At the time of his inaugural speech, citizens’ reactions to his talk of a ‘human rights nation’ were divided and suitably ambiguous – as one would have expected of a democratic country that was not a country in any conventional sense. The majority of voters seemed to accept the many anomalies associated with some loosely defined, de facto ‘independent sovereignty’. They sided with the principles of human rights, and accepted (as Taiwan’s leading campaign strategist Luo Wen-chia put it to me several years later) that ‘although democracy may not always be the most efficient way of making decisions, it is a way of dividing and controlling power that helpfully prevents mistakes from being made while positively encouraging respect for human beings, their choices, beliefs and different ways of living, such as same-sex partnerships.’

The majority of voters embraced the fact that the shrinking army of Taiwan was dependent ultimately for its survival on American naval and air power. But they also expressed approval of another fact: that in the year 2000, around 50% of Taiwanese trade and investment was with China (according to local black humour, Taiwanese businessmen favouring unification with China supported the policy of ‘one country, two wives’). Only around a quarter of the voting population (the figure depended on the wording of opinion poll questions) favoured an outright declaration of independence; that figure dropped to around one-sixth of voters when it came to a formal change of the name ‘Republic of China’.

In the early years of the 21st century, and still today, not everyone agreed with the tricky geopolitical compromises of the new democracy. While many people seemed to accept that Taiwanese democracy resembled an evening television soap series, with constant script changes and everything shot at the last minute, some citizens bitterly disagreed and, accordingly, scrambled to scupper government plans that tried to preserve the status quo. Hard-core recidivists within the KMT, now forced to play the role of opposition or governing party in what had become basically a two-party system divided between ‘blues’ (the KMT and a splinter party or two) and ‘greens’ (the DPP and the pro-independence party TSU, led by a former KMT president, Lee Teng-hui), attacked Chen’s vision as a long-winded diversion from the immediate goal, the ‘return’ of Taiwan to its rightful owners, the regime run by the Chinese Communist Party. In response to ‘one-China’ talk, some Taiwanese politicians, government officials, businesses and citizens meanwhile thought of themselves as engaged in a struggle for ‘independence’. In the face of opposition from the government of China, some even dared to talk defiantly of ‘sovereign independence’.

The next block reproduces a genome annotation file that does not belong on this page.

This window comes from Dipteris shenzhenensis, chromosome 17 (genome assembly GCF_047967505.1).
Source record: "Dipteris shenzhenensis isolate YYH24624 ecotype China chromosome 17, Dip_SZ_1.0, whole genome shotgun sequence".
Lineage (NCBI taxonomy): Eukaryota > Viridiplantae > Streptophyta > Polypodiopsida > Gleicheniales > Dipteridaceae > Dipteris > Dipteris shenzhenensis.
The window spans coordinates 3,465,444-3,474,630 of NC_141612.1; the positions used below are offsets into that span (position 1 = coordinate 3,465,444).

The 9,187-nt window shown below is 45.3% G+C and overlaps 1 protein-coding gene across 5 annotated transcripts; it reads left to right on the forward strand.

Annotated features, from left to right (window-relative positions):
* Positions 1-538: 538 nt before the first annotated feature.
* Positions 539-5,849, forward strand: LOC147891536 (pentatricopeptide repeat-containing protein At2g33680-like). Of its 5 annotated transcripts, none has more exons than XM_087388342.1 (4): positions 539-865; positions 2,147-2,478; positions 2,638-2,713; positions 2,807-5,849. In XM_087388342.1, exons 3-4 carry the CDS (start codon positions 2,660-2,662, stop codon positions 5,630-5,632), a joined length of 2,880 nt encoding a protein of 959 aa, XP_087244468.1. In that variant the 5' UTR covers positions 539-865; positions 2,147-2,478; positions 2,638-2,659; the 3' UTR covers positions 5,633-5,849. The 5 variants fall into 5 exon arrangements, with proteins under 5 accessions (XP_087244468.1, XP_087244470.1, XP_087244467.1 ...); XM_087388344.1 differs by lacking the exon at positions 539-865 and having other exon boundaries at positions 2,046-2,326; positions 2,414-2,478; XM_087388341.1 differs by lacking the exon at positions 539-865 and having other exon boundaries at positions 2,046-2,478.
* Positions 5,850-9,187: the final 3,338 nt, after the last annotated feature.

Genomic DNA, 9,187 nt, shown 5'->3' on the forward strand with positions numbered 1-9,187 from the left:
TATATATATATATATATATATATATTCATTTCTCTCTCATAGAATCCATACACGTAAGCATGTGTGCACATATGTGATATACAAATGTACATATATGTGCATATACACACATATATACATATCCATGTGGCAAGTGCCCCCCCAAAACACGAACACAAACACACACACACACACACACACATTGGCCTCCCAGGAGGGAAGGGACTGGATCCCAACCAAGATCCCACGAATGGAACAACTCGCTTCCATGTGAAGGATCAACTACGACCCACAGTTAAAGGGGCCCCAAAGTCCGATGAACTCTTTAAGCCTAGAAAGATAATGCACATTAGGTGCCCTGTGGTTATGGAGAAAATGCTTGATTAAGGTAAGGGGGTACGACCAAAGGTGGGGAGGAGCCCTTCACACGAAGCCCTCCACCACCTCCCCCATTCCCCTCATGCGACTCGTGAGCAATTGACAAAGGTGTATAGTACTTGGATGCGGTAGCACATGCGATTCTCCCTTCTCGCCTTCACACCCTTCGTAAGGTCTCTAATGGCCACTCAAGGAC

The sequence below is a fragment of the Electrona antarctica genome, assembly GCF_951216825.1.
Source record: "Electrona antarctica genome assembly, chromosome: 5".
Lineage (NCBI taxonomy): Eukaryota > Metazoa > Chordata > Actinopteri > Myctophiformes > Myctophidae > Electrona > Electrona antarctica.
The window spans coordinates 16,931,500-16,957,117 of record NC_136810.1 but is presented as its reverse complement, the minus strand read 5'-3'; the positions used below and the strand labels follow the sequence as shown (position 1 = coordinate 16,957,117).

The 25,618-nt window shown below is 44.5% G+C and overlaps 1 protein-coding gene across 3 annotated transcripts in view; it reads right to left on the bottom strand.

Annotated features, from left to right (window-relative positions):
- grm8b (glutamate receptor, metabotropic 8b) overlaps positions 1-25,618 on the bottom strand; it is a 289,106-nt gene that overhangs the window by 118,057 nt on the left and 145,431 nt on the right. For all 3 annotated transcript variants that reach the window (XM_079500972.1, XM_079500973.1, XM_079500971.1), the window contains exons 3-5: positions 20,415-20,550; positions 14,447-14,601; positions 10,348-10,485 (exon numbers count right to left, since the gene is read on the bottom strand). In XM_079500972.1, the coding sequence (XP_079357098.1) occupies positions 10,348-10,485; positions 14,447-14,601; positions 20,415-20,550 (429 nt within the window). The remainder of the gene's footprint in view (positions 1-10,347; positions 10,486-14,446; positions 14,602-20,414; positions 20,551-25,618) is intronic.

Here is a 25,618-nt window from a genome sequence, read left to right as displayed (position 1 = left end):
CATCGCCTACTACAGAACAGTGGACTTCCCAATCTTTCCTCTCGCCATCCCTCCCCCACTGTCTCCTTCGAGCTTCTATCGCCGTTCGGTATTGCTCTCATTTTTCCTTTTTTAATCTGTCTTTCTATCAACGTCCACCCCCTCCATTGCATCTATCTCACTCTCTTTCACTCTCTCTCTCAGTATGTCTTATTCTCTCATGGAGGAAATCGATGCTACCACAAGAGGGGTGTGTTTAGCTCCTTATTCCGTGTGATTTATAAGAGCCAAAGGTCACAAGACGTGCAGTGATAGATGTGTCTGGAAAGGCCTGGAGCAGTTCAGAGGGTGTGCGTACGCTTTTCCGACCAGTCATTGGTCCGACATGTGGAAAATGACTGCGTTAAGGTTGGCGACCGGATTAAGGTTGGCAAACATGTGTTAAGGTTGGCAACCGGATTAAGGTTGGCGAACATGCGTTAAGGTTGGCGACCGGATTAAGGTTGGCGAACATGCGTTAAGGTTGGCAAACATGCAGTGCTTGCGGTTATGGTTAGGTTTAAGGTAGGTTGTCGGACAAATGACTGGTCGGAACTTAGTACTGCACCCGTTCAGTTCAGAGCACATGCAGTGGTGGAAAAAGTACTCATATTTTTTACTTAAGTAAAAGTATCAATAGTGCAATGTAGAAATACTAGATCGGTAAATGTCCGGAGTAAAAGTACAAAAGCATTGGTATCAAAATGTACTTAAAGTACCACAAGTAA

The two apparently contradictory viewpoints were in fact cut from the same cloth. Both indulged the originally European, early modern belief that democracy can only survive in territorial states that are ‘sovereign’, in the sense that those who govern a population within a given territory have the ultimate say, backed up by their monopoly over guns, police and the army. Both positions failed to grasp the historical novelty of the new Taiwanese democracy. By the early years of the 21st century, Taiwan was a post-nationalist, spiritually secular democracy blessed with both free elections and a lively mix of different identities that managed to survive its transition, all of this within a region brimming with armed states hungry for territory and resources.

Democracy and Security

But (many asked) what would protect democracy made in Taiwan from local predators? It is important to recall when answering this question that democracies survive and best thrive within what Karl Deutsch and others long ago called a ‘security community’. In other words, democracies require a like-minded group of democracies that share some sense of community and sets of overlapping institutions. These mechanisms must be sufficiently strong to withstand internal and external ‘shocks’, so guaranteeing with a fair measure of probability, over a fairly long period of time, that peaceful co-ordination and change can take place among the members of the group, who can settle their differences without sabotage and war.

Only a handful of democracies have escaped this ‘security community’ rule. One of them was the new American republic, which managed to democratise itself during the first half of the nineteenth century, thanks to loose and shifting military alliances and the protection afforded by two oceans in the age of muskets and wind-powered ships. Taiwan was different. It was not describable in terms of the American or any other pathway to ‘sovereignty’. It was an entirely new democracy, with post-sovereign features.